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Paramaribo Dialogue Bulletin
Published by the International Institute for Sustainable Development (IISD)
in collaboration with the CLI Suriname Secretariat
 
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Volume 152 Number 1 - Tuesday, 9 September 2008
UNFF CLI ON FINANCING SFM HIGHLIGHTS
MONDAY, 8 SEPTEMBER 2008
On Monday, 8 September 2008, participants representing governments, inter-governmental and non-governmental organizations convened in Paramaribo, Suriname for the first day of the Country-Led Initiative (CLI) on Financing for Sustainable Forest Management (SFM) in support of the UN Forum on Forests (UNFF). In the morning, participants heard opening addresses and presentations providing an overview of SFM financing. In the afternoon, they listened to presentations on producer, consumer and community perspectives, and met in three breakout groups to discuss the day’s presentations.

PLENARY

Amb. Ewald Limon, Suriname, CLI Task Force, welcomed participants and expressed hope that the CLI will set the stage for the commitment of new and additional resources to enable SFM.

Hans Hoogeveen, the Netherlands, UNFF 7 Chair and CLI Co-Organizer, identified challenges and opportunities within SFM, including improving the lives of forest peoples and reversing climate change. He said the non-legally binding instrument (NLBI) on all types of forests can only be implemented with increased funding, including from philanthropic organizations and the private sector. He encouraged coherence within international forest policy efforts, based on a shared vision.

Stephanie Caswell, US, CLI Co-Organizer, noted the importance of CLIs within UNFF. She said that the NLBI is a landmark agreement that provides a framework for cooperation on SFM, and that its implementation will require increased funding and good governance. She suggested that public funds can be used to leverage additional funding from other sources.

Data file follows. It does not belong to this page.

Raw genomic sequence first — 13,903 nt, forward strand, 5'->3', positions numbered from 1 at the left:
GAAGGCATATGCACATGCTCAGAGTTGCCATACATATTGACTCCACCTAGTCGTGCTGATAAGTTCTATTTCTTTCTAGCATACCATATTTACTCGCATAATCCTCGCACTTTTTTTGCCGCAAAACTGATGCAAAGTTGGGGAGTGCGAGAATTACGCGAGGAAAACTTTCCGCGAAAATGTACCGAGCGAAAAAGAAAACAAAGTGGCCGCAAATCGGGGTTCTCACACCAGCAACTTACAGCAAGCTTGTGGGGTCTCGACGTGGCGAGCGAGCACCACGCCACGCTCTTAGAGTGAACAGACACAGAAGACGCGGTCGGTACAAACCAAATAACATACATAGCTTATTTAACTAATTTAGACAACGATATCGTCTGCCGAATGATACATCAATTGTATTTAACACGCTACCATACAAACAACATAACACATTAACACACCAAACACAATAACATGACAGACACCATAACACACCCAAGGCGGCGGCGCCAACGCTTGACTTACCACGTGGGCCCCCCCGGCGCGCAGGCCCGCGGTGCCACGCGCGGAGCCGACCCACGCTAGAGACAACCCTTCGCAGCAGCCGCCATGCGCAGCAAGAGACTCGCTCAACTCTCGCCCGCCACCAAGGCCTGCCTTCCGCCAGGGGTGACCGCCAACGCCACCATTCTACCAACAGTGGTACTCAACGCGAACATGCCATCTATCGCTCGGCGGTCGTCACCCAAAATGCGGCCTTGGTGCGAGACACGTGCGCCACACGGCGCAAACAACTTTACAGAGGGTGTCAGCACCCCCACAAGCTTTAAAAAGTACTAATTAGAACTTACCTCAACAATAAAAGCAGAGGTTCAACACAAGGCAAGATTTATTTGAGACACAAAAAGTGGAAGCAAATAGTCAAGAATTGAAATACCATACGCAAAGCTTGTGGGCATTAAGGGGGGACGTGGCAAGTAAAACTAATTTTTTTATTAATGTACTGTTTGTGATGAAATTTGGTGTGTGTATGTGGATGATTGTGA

Boen Purnama, Indonesia, UNFF 8 Chair, stressed the need for continued commitment from stakeholders to achieving the four Global Objectives on Forests, which include: reversing the loss of forest cover; enhancing economic, social and environmental benefits from forests; increasing the coverage of protected areas; and reversing the decline of financial assistance for SFM.

Runaldo Ronald Venetiaan, President of Suriname, noted the steps undertaken by Suriname to protect its forests, including legislation for protected areas and forest sustainability. He emphasized the need for developing financial mechanisms based on a portfolio approach as well as developing a mechanism to allow service payments from consumers for using forests as carbon sinks.

OVERVIEW: Russell Mittermeier, Conservation International, outlined examples of new opportunities for SFM financing and investment, including protected areas, ecotourism, sustainable timber and non-timber forest product extraction, payments for ecosystem services (PES) and forest carbon, which he said together demonstrate the value of forests at a scale comparable to economic gain from unsustainable extraction. Noting the opportunities and obstacles associated with financing through reducing emissions from deforestation and forest degradation (REDD), he listed examples of current carbon funds and investments.

Michael Jenkins, Forest Trends, described the change in forest threats and opportunities over time, and noted that forests present a nexus between climate, communities and conservation. He provided an overview of potential new funding sources, including PES. Jenkins highlighted that forest-related carbon represents 20% of the voluntary carbon market, yet only one percent of the regulated market. He said that REDD holds potential but presents challenges that must be addressed, including leakage, equitable distribution of payments, and perverse incentives.